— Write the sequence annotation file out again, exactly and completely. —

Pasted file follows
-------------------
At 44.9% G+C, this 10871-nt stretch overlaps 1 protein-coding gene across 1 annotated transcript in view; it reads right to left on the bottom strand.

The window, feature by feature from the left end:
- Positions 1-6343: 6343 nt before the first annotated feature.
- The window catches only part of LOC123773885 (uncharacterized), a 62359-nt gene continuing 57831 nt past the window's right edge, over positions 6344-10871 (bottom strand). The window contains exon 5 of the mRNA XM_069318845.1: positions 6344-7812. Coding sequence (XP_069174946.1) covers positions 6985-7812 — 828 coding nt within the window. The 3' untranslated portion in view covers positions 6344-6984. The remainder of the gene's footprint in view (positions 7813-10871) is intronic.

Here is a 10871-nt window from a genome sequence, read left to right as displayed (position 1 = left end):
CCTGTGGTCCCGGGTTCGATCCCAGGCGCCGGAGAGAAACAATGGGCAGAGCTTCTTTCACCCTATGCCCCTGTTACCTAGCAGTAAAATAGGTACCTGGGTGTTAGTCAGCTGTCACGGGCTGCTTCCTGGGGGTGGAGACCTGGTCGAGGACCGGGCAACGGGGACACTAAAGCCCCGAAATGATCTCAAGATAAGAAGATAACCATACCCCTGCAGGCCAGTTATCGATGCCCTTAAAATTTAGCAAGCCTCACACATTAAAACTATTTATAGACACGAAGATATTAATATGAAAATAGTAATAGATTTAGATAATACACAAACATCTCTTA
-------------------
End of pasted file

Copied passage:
At 44.9% G+C, this 10871-nt stretch overlaps 1 protein-coding gene across 1 annotated transcript in view; it reads right to left on the bottom strand.

The window, feature by feature from the left end:
- Positions 1-6343: 6343 nt before the first annotated feature.
- The window catches only part of LOC123773885 (uncharacterized), a 62359-nt gene continuing 57831 nt past the window's right edge, over positions 6344-10871 (bottom strand). The window contains exon 5 of the mRNA XM_069318845.1: positions 6344-7812. Coding sequence (XP_069174946.1) covers positions 6985-7812 — 828 coding nt within the window. The 3' untranslated portion in view covers positions 6344-6984. The remainder of the gene's footprint in view (positions 7813-10871) is intronic.

Here is a 10871-nt window from a genome sequence, read left to right as displayed (position 1 = left end):
CCTGTGGTCCCGGGTTCGATCCCAGGCGCCGGAGAGAAACAATGGGCAGAGCTTCTTTCACCCTATGCCCCTGTTACCTAGCAGTAAAATAGGTACCTGGGTGTTAGTCAGCTGTCACGGGCTGCTTCCTGGGGGTGGAGACCTGGTCGAGGACCGGGCAACGGGGACACTAAAGCCCCGAAATGATCTCAAGATAAGAAGATAACCATACCCCTGCAGGCCAGTTATCGATGCCCTTAAAATTTAGCAAGCCTCACACATTAAAACTATTTATAGACACGAAGATATTAATATGAAAATAGTAATAGATTTAGATAATACACAAACATCTCTTA